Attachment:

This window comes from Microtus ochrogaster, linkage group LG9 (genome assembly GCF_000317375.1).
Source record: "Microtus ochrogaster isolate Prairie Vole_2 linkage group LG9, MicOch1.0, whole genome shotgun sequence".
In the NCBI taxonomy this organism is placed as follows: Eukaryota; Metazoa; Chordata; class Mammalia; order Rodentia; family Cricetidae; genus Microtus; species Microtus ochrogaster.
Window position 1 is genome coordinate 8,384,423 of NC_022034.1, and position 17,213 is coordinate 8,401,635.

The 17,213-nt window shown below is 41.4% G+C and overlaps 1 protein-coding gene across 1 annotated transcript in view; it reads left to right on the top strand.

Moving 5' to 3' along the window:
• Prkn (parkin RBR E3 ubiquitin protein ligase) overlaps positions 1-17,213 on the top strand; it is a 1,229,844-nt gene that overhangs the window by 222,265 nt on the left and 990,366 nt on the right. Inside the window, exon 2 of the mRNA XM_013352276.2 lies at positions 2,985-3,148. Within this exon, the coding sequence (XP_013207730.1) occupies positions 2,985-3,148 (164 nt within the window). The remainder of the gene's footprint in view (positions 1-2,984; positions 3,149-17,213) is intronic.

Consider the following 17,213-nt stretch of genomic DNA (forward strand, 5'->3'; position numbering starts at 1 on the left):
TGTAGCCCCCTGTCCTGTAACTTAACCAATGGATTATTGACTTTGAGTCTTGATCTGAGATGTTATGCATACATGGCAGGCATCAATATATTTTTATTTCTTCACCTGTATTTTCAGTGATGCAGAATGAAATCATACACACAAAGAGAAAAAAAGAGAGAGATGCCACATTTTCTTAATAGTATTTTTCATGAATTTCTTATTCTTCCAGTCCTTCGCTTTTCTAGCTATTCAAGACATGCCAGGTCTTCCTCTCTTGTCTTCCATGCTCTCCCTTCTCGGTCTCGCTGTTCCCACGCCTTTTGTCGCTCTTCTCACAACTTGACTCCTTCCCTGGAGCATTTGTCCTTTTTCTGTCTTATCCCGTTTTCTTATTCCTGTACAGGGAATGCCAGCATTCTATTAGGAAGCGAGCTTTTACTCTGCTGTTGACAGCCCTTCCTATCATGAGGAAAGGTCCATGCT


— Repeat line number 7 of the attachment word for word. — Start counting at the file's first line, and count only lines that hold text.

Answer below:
• Prkn (parkin RBR E3 ubiquitin protein ligase) overlaps positions 1-17,213 on the top strand; it is a 1,229,844-nt gene that overhangs the window by 222,265 nt on the left and 990,366 nt on the right. Inside the window, exon 2 of the mRNA XM_013352276.2 lies at positions 2,985-3,148. Within this exon, the coding sequence (XP_013207730.1) occupies positions 2,985-3,148 (164 nt within the window). The remainder of the gene's footprint in view (positions 1-2,984; positions 3,149-17,213) is intronic.